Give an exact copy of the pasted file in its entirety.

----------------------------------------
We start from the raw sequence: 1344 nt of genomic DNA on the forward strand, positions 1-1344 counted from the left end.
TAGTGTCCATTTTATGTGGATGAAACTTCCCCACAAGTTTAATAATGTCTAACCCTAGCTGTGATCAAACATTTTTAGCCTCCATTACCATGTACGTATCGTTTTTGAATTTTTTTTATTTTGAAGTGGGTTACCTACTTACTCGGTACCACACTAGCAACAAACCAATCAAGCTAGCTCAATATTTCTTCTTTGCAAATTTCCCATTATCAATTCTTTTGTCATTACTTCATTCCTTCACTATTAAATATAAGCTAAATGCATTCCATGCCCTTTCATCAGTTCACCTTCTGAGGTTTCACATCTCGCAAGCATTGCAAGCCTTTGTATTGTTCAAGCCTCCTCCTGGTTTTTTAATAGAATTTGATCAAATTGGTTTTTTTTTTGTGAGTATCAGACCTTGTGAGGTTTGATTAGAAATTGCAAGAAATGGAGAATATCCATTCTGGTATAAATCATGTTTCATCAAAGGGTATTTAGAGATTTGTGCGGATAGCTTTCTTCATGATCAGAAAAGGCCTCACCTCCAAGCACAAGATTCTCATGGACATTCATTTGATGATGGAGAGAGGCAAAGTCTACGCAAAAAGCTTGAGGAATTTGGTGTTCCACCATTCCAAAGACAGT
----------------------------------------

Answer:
We start from the raw sequence: 1344 nt of genomic DNA on the forward strand, positions 1-1344 counted from the left end.
TAGTGTCCATTTTATGTGGATGAAACTTCCCCACAAGTTTAATAATGTCTAACCCTAGCTGTGATCAAACATTTTTAGCCTCCATTACCATGTACGTATCGTTTTTGAATTTTTTTTATTTTGAAGTGGGTTACCTACTTACTCGGTACCACACTAGCAACAAACCAATCAAGCTAGCTCAATATTTCTTCTTTGCAAATTTCCCATTATCAATTCTTTTGTCATTACTTCATTCCTTCACTATTAAATATAAGCTAAATGCATTCCATGCCCTTTCATCAGTTCACCTTCTGAGGTTTCACATCTCGCAAGCATTGCAAGCCTTTGTATTGTTCAAGCCTCCTCCTGGTTTTTTAATAGAATTTGATCAAATTGGTTTTTTTTTTGTGAGTATCAGACCTTGTGAGGTTTGATTAGAAATTGCAAGAAATGGAGAATATCCATTCTGGTATAAATCATGTTTCATCAAAGGGTATTTAGAGATTTGTGCGGATAGCTTTCTTCATGATCAGAAAAGGCCTCACCTCCAAGCACAAGATTCTCATGGACATTCATTTGATGATGGAGAGAGGCAAAGTCTACGCAAAAAGCTTGAGGAATTTGGTGTTCCACCATTCCAAAGACAGT